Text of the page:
Students interact with wildlife during Tieton River Elk Feeding

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Students interact with wildlife during Tieton River Elk Feeding

Nicholas Tucker, Staff Reporter

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The Kittitas Valley is not only home to around 46,000 people, but also a diverse ecosystem of animals. CWU’s Outdoor Pursuits and Rentals (OPR) makes it one of its goals to bring students closer to the Kittitas Valley wildlife. On Wednesday, Jan. 9, one trip, planned and led by CWU students Kendall Kramer and Tonya Morrey, did just that when OPR brought a van full of students to spot one of our resident herds of elk.

One of these students was 19 year old Uriel Piezer who has also joined OPR for many of their skiing trips.

“I chase adventure,” Piezer said.

The L.T. Murray Wildlife Area lies about 15 miles west of Ellensburg and contains 54,070 acres of hills and rivers. It was originally purchased jointly by the Bureau of Outdoor Recreation (BOR) and the Interagency Committee for Outdoor Recreation (ICOR) in 1968 to provide a safe range for deer and elk to migrate through and feed, as well as providing a habitat for game birds.

As the students stepped out of the van and started up a snowy hill towards the edge of the wildlife area, they could see moving dots along the ridge forming in lines. One shape raised its head showing terrific antlers, and cried out, a high-pitched wail in the otherwise quiet air. Between 20 and 30 elk all made their way over the ridge following the first. The sentry had cried out a warning to them that we were coming.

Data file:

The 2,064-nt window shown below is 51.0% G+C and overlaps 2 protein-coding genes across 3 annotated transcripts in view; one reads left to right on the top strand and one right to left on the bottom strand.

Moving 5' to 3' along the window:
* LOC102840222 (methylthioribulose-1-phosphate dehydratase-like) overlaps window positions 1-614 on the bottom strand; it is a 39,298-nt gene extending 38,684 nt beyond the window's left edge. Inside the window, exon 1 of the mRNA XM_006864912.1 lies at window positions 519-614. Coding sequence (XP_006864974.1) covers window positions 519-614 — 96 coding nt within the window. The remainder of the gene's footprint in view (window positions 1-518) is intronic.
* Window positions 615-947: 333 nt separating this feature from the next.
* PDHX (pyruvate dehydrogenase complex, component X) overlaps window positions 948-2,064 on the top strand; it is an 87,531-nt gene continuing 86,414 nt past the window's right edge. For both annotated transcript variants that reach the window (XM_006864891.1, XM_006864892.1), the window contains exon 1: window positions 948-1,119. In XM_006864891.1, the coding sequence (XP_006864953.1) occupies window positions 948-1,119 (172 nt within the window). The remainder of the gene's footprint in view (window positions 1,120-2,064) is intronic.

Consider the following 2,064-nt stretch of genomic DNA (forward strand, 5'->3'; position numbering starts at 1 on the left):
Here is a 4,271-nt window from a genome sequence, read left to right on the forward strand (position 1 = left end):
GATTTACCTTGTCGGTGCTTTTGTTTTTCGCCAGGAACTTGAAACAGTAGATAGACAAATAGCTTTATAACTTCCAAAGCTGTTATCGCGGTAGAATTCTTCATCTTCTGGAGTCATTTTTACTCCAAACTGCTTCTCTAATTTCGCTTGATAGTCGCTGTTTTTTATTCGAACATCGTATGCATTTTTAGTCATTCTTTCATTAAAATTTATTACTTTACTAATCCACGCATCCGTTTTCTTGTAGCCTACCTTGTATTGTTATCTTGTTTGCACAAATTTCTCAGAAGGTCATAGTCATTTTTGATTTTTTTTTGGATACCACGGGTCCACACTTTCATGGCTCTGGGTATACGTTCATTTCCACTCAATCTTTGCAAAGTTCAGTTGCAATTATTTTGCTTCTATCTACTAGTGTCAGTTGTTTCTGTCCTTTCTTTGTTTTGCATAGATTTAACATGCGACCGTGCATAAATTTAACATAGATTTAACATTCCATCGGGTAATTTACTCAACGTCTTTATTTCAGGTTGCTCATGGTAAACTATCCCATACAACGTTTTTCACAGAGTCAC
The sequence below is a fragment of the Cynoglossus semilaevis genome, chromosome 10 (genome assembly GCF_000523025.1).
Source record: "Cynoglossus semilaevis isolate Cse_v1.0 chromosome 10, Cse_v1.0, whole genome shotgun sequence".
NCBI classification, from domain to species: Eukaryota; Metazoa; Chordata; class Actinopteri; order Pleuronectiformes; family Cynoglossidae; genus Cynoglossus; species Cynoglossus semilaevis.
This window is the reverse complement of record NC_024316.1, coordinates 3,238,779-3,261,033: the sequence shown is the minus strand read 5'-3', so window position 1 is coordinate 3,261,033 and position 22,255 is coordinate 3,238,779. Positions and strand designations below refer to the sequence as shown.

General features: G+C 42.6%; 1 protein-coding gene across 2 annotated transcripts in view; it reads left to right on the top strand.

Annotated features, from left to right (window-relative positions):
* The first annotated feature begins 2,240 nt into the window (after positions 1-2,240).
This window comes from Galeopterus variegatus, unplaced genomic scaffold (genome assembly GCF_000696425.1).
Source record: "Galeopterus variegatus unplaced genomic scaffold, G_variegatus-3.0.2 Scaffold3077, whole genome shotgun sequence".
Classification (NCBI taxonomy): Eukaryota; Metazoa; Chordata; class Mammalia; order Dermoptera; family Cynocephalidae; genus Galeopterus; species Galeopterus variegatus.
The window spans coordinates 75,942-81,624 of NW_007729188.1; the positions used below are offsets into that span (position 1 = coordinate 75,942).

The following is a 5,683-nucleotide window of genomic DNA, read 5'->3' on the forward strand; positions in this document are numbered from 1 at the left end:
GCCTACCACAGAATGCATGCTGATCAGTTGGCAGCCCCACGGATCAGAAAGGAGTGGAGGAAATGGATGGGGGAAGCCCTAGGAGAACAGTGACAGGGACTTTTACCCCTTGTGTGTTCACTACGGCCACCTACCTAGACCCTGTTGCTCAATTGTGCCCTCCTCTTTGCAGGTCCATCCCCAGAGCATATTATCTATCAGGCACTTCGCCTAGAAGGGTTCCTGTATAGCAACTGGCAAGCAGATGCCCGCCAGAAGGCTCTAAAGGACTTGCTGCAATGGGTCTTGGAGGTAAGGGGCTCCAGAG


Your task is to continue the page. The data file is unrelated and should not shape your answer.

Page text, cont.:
These elk weren’t just there by coincidence, they would be in the same place every day at around the same time from morning until early afternoon. This is because the Washington Department of Fish and Wildlife (WDFW) has a station which feeds the herd bales of hay as well as specially formulated pellets packed with grains and proteins.

According to the WDFW, feeding these animals is not to help their food intake during the winter, the elk in the area have ample food supply, but instead to guide the herds away from the nearby private property which they would have to trample through to get that food.. A herd of adult elk could cause extensive property damage, as well as contract diseases from domestic animals.

However, significant risks need to be addressed regarding whether or not the wildlife should be fed by people, one of which being that often people want to feed deer and elk foods that are not able to handle things like corn and apples and artificial feed that domestic animals have been bred to digestively handle. In addition, enticing the herd to be at the same place every day makes them vulnerable to diseases, as well as makes them a big target for predators and poachers. Some have also brought up that the feeding stations may draw the animals to cross roads.

It is because of this that similar programs aren’t run in the entire state, in addition to the fact that the WDFW doesn’t have the resources to do so. The fish and wildlife departments of nearly every state in the US agree that feeding wildlife is generally a dangerous act, both to the animals themselves and to the ecosystem in general. Because of this there are few state-run wildlife feeding programs. Here in Ellensburg though, circumstances present the human locals of Kittitas Valley  with the opportunity to see stunning views of the animals we share this area with.

 

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